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    Mayo Clinic Minute: Keeping Thanksgiving salmonella-free

A traditional American Thanksgiving meal often centers around a turkey. And unknowingly, an improperly cooked turkey can be contaminated with bacteria, like salmonella.

Most people recover on their own, but young kids, older adults and those with weakened immune systems are most likely to have complications from a salmonella infection, says Dr. Nipunie Rajapakse, a pediatric infectious diseases physician with the Mayo Clinic Children's Center.

With a few preventive measures, most foodborne illnesses can be easily avoided.

Watch: The Mayo Clinic Minute

Journalists: Broadcast-quality video (1:04) is in the downloads at the end of this post. Please courtesy: "Mayo Clinic News Network." Read the script.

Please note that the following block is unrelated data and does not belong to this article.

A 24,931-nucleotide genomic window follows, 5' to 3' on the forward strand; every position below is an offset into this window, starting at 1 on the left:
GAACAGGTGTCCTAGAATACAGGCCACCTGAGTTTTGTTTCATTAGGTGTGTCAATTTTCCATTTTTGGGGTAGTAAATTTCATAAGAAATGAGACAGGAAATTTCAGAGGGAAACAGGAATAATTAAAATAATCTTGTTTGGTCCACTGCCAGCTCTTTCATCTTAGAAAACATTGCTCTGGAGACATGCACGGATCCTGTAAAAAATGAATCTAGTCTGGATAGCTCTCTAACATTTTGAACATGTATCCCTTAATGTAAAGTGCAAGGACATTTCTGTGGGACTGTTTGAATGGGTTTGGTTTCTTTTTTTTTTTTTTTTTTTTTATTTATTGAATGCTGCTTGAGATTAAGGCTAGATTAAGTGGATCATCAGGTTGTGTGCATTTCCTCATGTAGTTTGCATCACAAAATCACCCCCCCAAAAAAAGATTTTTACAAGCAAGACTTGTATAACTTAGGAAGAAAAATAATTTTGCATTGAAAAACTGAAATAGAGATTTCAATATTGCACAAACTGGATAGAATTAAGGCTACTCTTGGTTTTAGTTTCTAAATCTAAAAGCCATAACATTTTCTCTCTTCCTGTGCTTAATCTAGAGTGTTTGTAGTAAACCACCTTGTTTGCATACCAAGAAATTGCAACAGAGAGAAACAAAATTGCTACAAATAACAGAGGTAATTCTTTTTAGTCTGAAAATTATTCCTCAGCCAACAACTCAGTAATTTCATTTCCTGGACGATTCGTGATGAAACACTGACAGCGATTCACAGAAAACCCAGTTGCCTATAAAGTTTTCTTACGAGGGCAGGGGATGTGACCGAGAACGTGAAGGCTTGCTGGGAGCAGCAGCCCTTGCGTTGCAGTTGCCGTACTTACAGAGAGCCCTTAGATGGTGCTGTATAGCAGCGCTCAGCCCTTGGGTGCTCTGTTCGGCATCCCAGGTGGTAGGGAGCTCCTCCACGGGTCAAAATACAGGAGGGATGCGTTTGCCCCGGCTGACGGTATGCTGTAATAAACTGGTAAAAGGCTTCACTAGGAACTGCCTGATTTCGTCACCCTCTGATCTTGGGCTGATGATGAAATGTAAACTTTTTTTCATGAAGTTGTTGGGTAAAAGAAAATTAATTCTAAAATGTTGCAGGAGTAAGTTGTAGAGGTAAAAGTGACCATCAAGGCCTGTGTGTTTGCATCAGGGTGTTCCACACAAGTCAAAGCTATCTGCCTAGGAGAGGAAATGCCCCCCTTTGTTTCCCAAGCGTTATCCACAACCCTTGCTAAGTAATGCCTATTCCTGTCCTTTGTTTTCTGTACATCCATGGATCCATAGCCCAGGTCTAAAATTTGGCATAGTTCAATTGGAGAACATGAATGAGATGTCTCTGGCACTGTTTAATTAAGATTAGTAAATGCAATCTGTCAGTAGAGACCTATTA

Your table is set. Guests are starting to arrive. And it's time to carve the turkey. The last thing anyone is thinking about is salmonella infection.

"Salmonella causes something called gastroenteritis. It can cause diarrheaabdominal pain, vomiting, fever," explains Dr. Rajapakse.

If you are hosting the holiday, Dr. Rajapakse has a few tips to share.

"I don't recommend washing the turkey. That can actually not help you at all and can cause more bacteria to spread around your kitchen and potentially cross-contaminate other foods that you're preparing as well," she says.

That goes for any raw poultry or meat. 

"Use a meat thermometer to make sure that the turkey reaches the adequate temperatures," says Dr. Rajapakse. "Usually, you want to check in a couple of different parts, like the breast and the thigh, to make sure that all of the meat is fully cooked through before you serve it."

It's fully cooked at 165 degrees Fahrenheit.

"One of the common things we see is if someone uses a cutting board, for example, to prepare their turkey, and then they don't wash it off before they start cutting vegetables or making other food on that," Dr. Rajapakse says.

Enjoy your holiday and keep salmonella off the guest list.

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